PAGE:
BBSH 797), mycotoxins can be reduced during pre-harvesting contamination. Other removal methods include physical separation, washing, milling, heat-treatment, radiation, extraction with solvents, and the use of chemical or biological agents. Irradiation methods have proven to be effective treatment against mold growth and toxin production.

In the indoor environment

Buildings are another source of mycotoxins and people living or working in areas with mold increase their chances of adverse health effects. Molds growing in buildings can be divided into three groups — Primary, Secondary, and Tertiary colonizers. Each group is categorized by the ability to grow at a certain water activity requirement. It has become difficult to identify mycotoxins production by indoor molds for many variables, such as (i) they may be masked as derivatives (ii) they are poorly documented and (iii) the fact that they are likely to produce different metabolites on building materials. Some of the mycotoxins in the indoor environment are produced by Alternaria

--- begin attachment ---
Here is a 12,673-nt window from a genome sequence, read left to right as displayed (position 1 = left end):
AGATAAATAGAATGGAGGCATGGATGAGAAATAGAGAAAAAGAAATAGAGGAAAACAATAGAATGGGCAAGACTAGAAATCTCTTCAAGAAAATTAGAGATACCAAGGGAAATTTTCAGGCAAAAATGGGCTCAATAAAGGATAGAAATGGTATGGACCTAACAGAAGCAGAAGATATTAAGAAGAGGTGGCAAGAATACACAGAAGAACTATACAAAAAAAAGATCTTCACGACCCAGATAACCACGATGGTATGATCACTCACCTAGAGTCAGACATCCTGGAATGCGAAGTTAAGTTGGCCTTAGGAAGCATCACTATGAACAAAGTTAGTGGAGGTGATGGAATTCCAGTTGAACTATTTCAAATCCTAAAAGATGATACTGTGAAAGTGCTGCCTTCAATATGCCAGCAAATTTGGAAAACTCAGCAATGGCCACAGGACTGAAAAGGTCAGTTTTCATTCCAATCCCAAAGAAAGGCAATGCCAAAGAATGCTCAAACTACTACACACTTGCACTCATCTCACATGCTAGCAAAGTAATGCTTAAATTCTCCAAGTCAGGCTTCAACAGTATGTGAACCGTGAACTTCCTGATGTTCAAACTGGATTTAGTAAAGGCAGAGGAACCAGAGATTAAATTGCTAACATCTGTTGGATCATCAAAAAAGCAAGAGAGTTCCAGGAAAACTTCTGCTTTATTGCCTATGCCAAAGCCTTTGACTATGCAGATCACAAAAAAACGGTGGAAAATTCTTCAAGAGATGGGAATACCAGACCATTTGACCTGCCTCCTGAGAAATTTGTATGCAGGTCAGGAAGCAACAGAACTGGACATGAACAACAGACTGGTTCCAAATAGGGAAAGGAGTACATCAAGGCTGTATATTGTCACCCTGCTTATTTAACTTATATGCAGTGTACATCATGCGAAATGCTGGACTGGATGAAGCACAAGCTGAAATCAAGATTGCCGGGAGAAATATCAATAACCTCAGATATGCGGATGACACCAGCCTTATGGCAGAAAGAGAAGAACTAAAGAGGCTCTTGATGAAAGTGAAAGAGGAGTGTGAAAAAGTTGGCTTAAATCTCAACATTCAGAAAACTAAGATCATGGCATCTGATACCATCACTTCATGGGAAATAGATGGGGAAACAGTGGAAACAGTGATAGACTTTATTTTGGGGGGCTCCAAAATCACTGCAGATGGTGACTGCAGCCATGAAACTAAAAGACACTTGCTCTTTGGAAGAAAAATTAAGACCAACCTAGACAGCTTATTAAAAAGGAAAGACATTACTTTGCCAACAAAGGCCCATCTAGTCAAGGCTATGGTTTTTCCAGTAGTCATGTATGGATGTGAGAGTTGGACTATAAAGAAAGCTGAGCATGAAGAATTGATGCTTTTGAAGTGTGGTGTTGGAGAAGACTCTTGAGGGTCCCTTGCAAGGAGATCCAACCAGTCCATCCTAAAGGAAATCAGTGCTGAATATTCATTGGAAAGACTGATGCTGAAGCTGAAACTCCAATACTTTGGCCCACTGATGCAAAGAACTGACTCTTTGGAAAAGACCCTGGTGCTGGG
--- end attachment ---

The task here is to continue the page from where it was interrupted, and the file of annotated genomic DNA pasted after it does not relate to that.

Alternaria is a genus of ascomycete fungi. Alternaria species are known as major plant pathogens. They are also common allergens in humans, growing indoors and causing hay fever or hypersensitivity reactions that sometimes lead to asthma...

, Aspergillus
Aspergillus is a genus consisting of several hundred mold species found in various climates worldwide. Aspergillus was first catalogued in 1729 by the Italian priest and biologist Pier Antonio Micheli...

 (multiple forms), Penicillium